PHP Test Driven Development Part 1: Introduction

  1. Write a test (enough to make it fail)
  2. Run it, and see it fail.
  3. Write the code.
  4. Run the test again and see it pass.
  5. Repeat Step 1
  1. It helps keep the distance between what you know works and what doesn’t in your code very thin. You can pretty much figure out what went wrong, since you had the tests working perfectly a few seconds ago.
  2. It helps to minimize the time needed to refactor your code, since you can easily test if something breaks when you do refactor.
  3. It makes adding new features that much easy, since you can change code to accommodate new features very easily.
  4. It makes you confident as a programmer. You do not have to fear the code anymore. This is due to the above points 2 and 3. You can easily add new features and refactor your code without worry.
  5. It helps to break down software development into chunks that you can manage. So long gone are the fear of starting out on a new feature, since the TDD loop is short enough to easily get started.
  6. It helps to stop the exponential cost of change as the software grows, since you can add features without it taking more time.
Exponential cost of change without tests
Capped cost of change with tests
  1. It is not easy to get started with TDD. It requires you to know a lot of new practices and techniques. Example: unit testing, mocks, assertions etc.
  2. It takes more time upfront when doing the development, since you are testing your code as you write.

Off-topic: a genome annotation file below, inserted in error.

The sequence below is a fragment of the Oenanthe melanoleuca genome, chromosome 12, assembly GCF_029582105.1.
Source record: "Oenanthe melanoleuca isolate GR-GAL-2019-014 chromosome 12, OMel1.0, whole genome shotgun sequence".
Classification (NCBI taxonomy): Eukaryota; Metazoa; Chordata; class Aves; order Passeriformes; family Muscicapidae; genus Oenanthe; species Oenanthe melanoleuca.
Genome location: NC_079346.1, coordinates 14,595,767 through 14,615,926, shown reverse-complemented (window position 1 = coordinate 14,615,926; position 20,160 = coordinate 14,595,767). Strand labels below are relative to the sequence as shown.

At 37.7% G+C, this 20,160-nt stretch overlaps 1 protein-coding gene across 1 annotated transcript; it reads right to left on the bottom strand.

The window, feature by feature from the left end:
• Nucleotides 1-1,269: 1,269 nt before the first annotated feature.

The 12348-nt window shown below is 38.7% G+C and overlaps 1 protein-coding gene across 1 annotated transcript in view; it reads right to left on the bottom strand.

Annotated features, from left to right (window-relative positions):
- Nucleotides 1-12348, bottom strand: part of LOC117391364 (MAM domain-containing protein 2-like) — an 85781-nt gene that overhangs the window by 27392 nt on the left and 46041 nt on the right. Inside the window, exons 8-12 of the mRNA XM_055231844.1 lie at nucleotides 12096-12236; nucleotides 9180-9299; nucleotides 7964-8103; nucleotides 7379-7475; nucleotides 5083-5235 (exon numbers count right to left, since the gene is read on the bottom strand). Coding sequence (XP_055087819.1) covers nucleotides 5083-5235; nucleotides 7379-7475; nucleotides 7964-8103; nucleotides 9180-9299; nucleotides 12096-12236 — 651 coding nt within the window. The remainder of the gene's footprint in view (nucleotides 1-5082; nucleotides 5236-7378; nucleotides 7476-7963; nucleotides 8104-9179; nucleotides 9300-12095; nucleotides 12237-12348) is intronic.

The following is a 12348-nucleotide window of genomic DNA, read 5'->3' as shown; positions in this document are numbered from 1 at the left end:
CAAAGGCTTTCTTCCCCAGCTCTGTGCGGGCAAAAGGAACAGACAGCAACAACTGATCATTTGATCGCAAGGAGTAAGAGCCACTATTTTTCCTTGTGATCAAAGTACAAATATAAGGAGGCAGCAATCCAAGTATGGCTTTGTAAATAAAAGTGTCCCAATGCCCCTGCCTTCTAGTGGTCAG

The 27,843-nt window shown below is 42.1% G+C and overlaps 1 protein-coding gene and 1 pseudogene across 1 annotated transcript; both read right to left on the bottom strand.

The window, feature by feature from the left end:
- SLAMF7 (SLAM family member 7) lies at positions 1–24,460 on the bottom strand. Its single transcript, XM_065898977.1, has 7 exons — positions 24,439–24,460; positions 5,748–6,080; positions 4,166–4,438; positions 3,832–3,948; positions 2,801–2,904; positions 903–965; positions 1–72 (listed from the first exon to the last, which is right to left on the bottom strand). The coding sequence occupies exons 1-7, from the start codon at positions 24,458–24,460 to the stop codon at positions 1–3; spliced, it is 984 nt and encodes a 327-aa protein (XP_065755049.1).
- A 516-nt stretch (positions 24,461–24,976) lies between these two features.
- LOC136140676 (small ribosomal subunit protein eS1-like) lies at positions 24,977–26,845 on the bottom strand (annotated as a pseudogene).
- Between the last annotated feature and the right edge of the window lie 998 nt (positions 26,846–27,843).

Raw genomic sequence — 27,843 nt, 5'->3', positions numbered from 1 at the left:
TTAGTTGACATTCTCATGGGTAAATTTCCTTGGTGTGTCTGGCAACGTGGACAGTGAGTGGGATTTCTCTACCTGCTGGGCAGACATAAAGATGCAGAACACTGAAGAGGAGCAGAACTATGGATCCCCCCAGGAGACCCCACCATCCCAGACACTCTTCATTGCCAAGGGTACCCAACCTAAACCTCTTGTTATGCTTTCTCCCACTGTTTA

1. Unit Testing: Unit testing is the lowest level of testing you can do. It is usually testing a method inside a class. Unit tests do not interact with other classes directly, but instead with mocks. This makes unit tests isolated and easy to debug and refactor.
  2. Integration Testing: Integration testing touches more than one class. Hence, it tests the integration between classes i.e dependencies. It is used to test if the database is giving us the correct results, if an external API is providing us with correct data etc. It tests the real classes and functionalities rather than using mocks. It is significantly slower compared to unit tests to run, since they interact with databases and external providers.
  3. Functional Testing: Functional testing is a type of testing that tests a whole feature which may call a lot of dependencies. Typically you would test a route for a correct response, or a Controller method that relates to a certain feature in the application. They are slower than integration tests as they touch a lot more dependencies.
  4. Acceptance Testing: Acceptance testing is the highest level of testing. It only cares if the feature works through the vantage point of customers. The test flow goes through the website clicking and submitting forms and expecting correct results. We use tools like Selenium for this purpose.

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